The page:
Java - IO - Connection (Stream and Channel)


I/O - Stream in Java.

In order to perform I/O operations (for example reading or writing), you need to perform a connection.

In Java, this connection are modelled through:

They are classes (and methods) that opens connection to an entity such as:

  • a file (mostly),
  • a hardware device,
  • a network socket,
  • or a program component

that is capable of performing one or more distinct I/O operations, for example reading or writing.

A stream or channel can be seen as a sequential byte (read and write operations):

  • you open a (channel|connection) from an entity (mostly a file)
  • ask or write repeatedly a quantity of data (by byte of array)
  • transform the byte (mostly as characters)
  • close (release) the (entity|channel|connection) when a condition is met (End of File, Until some address)

I/O Method

Stream Operations

Streams may be:

  • Chained: Streams of the same direction (Input|Ouptut) can be chained to another by passing it to the constructor of some second stream.
  • Concatenated via a SequenceInputStream (A SequenceInputStream represents the logical concatenation of other input streams)
  • Piped Data is read from a (PipedInputStream|PipedReader) object by one thread and data is written to the corresponding (PipedOutputStream|PipedWriter) by some other thread.


All other stream types are built on the byte streams FileInputStream and FileOutputStream (reading/writing file one byte at a time) See Java - IO - Byte Stream


Data Type


Java Primitive

  • DataInputStream: A data input stream lets an application read primitive Java data types from an underlying input stream in a machine-independent way.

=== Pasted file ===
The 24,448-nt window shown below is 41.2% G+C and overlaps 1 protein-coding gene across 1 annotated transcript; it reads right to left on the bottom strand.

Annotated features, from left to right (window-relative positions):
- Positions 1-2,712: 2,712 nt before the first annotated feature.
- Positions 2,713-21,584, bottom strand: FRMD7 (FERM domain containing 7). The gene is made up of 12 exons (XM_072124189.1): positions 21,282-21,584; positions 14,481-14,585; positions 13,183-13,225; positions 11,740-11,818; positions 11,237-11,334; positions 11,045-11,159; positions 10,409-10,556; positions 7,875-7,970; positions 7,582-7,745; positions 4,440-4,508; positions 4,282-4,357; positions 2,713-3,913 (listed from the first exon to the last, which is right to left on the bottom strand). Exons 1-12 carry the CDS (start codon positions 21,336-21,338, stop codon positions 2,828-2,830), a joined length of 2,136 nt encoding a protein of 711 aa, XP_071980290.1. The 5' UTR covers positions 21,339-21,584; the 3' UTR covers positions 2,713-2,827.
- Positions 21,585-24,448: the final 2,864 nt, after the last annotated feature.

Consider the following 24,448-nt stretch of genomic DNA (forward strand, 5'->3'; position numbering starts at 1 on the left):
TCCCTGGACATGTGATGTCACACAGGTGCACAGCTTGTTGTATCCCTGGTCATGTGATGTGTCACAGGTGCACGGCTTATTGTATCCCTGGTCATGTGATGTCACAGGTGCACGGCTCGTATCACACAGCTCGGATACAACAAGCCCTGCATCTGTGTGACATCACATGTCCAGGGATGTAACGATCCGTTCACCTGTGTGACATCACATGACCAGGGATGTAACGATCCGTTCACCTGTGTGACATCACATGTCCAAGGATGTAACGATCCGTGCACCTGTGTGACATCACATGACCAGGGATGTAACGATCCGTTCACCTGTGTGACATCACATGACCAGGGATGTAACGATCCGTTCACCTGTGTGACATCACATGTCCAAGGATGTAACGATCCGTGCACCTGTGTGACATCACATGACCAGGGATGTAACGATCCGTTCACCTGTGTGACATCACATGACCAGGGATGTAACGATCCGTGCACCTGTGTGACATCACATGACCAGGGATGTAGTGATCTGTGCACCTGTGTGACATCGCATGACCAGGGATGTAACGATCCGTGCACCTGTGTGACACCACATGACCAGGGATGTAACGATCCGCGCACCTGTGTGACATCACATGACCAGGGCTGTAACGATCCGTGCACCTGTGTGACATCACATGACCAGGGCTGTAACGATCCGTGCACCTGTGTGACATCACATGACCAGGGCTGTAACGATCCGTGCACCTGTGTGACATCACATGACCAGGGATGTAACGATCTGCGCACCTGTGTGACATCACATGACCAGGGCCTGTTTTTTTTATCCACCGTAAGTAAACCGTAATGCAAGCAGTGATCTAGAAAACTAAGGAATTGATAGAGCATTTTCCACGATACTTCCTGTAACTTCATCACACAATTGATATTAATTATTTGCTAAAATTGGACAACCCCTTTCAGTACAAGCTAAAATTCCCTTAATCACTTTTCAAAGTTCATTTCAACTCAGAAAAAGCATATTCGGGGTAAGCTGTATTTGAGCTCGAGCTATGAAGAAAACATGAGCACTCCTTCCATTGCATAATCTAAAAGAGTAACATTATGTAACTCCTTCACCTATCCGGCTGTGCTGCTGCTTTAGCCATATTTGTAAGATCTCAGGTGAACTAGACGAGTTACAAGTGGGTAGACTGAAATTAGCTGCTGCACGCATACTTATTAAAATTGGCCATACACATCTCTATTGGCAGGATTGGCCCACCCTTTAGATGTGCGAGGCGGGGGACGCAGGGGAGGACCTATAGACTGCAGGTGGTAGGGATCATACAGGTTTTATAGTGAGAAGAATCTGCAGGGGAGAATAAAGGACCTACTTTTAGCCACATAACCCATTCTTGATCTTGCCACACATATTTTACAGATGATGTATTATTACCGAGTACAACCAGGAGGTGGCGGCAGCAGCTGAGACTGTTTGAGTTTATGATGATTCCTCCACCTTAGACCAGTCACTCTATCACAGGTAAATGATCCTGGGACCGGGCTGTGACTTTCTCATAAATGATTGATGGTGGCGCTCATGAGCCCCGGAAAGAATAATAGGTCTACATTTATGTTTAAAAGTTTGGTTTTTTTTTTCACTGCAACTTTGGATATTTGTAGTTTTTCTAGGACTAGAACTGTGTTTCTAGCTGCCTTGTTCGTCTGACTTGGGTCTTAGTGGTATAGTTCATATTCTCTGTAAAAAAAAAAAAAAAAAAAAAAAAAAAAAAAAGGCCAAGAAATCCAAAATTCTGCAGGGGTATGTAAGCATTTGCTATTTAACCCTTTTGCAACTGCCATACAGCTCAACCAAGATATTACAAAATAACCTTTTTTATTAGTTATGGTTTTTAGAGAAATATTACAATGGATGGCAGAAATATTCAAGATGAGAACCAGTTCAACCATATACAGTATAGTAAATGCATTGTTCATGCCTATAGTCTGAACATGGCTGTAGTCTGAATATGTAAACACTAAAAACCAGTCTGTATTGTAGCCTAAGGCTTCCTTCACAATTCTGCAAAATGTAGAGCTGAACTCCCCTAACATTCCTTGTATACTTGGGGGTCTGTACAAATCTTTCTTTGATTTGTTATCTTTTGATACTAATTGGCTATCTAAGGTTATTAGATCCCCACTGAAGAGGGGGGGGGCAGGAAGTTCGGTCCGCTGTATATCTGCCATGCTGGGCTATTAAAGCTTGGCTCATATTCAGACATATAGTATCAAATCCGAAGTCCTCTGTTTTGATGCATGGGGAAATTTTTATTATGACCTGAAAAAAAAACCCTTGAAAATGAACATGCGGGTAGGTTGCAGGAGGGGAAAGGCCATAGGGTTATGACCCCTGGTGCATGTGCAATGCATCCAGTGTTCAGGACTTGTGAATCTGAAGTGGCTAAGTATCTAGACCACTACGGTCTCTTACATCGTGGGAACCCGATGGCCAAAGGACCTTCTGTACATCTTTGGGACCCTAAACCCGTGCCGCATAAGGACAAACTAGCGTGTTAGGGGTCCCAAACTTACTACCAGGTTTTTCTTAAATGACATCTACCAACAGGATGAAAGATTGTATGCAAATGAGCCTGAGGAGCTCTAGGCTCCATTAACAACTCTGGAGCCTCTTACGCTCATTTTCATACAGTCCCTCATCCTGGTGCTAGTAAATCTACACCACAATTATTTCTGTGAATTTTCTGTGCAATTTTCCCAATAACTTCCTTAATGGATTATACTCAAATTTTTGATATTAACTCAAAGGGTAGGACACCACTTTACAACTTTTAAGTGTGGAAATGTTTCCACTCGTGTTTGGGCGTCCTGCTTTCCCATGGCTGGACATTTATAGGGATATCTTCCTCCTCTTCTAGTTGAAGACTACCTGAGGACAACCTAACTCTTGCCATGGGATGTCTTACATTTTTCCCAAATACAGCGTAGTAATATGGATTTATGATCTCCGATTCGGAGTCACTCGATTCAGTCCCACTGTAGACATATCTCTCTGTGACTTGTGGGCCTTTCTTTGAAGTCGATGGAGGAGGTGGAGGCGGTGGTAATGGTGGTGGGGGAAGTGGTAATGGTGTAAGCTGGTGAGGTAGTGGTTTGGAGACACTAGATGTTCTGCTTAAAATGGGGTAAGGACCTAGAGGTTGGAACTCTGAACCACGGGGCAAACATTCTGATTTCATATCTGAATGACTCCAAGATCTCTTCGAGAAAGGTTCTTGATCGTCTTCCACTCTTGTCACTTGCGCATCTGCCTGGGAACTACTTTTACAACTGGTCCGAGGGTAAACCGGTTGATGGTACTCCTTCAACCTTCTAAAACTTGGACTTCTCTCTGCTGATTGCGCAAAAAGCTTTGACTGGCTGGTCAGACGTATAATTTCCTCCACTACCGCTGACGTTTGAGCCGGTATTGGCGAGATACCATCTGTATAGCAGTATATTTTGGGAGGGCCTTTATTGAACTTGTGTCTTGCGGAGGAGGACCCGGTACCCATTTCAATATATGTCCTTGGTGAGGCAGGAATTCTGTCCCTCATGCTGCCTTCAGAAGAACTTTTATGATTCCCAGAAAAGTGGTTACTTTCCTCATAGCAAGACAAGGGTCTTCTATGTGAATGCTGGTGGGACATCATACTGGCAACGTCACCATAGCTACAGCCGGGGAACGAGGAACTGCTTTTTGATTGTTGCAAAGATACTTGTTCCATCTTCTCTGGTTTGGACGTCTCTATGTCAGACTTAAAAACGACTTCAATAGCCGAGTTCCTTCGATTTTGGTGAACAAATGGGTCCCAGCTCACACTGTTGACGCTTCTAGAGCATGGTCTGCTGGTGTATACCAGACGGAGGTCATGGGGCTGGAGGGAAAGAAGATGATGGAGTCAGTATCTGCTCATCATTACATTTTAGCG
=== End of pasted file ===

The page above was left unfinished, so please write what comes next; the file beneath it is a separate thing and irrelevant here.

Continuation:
• DataOutputStream: A data output stream lets an application write primitive Java data types to an output stream in a portable way.

Java Object

  • ObjectInputStream: An ObjectInputStream deserializes primitive data and objects previously written using an ObjectOutputStream.
  • ObjectOutputStream: An ObjectOutputStream writes primitive data types and graphs of Java objects to an OutputStream.


Filtered Streams = Transformation or More Functionalities on Streams.

A Filter(Input|Output)Stream uses (Input|Output) stream as its (source|target) of data:

  • possibly transforming the data along the way
  • or providing additional functionality.

The (superclass|abstract class) are:

Standard Stream

Management Operations


Closing a stream when it's no longer needed is very important.

The use of a finally block to guarantee that streams will be closed even if an error occurs and helps avoid serious resource leaks.


try {
    in = new FileInputStream(Parameters.FILE_PATH_READ);
    out = new FileOutputStream(Parameters.FILE_PATH_WRITE);
    int c;

    while ((c = != -1) {
} finally {
    if (in != null) {
    if (out != null) {

One stream can be chained to another by passing it to the constructor of some second stream. When this second stream is closed, then it automatically closes the original underlying stream as well.

If multiple streams are chained together, then closing the one which was the last to be constructed, and is thus at the highest level of abstraction, will automatically close all the underlying streams. So, one only has to call close on one stream in order to close an entire series of related streams.

You should close the outermost OutputStream or Writer you have created from the socket output stream.

When a stream is closed, the connection between the stream and the entity (mostly a file) is canceled. After you have closed a stream, you cannot perform any additional operations on it.

Documentation / Reference

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